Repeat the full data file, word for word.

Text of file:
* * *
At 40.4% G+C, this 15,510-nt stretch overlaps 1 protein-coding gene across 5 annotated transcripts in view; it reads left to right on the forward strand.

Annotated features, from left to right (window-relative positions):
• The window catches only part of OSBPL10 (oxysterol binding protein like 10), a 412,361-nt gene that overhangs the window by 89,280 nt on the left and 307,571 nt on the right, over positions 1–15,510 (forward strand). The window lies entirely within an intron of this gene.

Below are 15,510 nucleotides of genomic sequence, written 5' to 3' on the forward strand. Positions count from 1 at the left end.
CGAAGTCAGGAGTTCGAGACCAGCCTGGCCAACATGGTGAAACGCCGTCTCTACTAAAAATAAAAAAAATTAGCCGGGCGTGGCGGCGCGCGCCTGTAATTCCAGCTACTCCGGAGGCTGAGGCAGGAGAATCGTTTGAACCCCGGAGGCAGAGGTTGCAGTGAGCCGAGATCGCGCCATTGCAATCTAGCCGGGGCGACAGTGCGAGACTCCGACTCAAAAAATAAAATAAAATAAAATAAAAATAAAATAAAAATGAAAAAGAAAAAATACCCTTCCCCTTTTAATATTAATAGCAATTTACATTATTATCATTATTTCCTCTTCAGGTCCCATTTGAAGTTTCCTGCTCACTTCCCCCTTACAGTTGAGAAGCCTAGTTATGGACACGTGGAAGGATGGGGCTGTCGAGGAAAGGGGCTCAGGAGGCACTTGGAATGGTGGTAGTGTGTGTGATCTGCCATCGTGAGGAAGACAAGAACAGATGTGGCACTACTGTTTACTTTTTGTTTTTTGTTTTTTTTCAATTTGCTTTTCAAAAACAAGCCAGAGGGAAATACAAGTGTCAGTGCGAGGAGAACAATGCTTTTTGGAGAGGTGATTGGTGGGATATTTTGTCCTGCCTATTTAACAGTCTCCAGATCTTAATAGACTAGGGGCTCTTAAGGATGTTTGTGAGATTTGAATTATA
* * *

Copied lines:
At 40.4% G+C, this 15,510-nt stretch overlaps 1 protein-coding gene across 5 annotated transcripts in view; it reads left to right on the forward strand.

Annotated features, from left to right (window-relative positions):
• The window catches only part of OSBPL10 (oxysterol binding protein like 10), a 412,361-nt gene that overhangs the window by 89,280 nt on the left and 307,571 nt on the right, over positions 1–15,510 (forward strand). The window lies entirely within an intron of this gene.

Below are 15,510 nucleotides of genomic sequence, written 5' to 3' on the forward strand. Positions count from 1 at the left end.
CGAAGTCAGGAGTTCGAGACCAGCCTGGCCAACATGGTGAAACGCCGTCTCTACTAAAAATAAAAAAAATTAGCCGGGCGTGGCGGCGCGCGCCTGTAATTCCAGCTACTCCGGAGGCTGAGGCAGGAGAATCGTTTGAACCCCGGAGGCAGAGGTTGCAGTGAGCCGAGATCGCGCCATTGCAATCTAGCCGGGGCGACAGTGCGAGACTCCGACTCAAAAAATAAAATAAAATAAAATAAAAATAAAATAAAAATGAAAAAGAAAAAATACCCTTCCCCTTTTAATATTAATAGCAATTTACATTATTATCATTATTTCCTCTTCAGGTCCCATTTGAAGTTTCCTGCTCACTTCCCCCTTACAGTTGAGAAGCCTAGTTATGGACACGTGGAAGGATGGGGCTGTCGAGGAAAGGGGCTCAGGAGGCACTTGGAATGGTGGTAGTGTGTGTGATCTGCCATCGTGAGGAAGACAAGAACAGATGTGGCACTACTGTTTACTTTTTGTTTTTTGTTTTTTTTCAATTTGCTTTTCAAAAACAAGCCAGAGGGAAATACAAGTGTCAGTGCGAGGAGAACAATGCTTTTTGGAGAGGTGATTGGTGGGATATTTTGTCCTGCCTATTTAACAGTCTCCAGATCTTAATAGACTAGGGGCTCTTAAGGATGTTTGTGAGATTTGAATTATA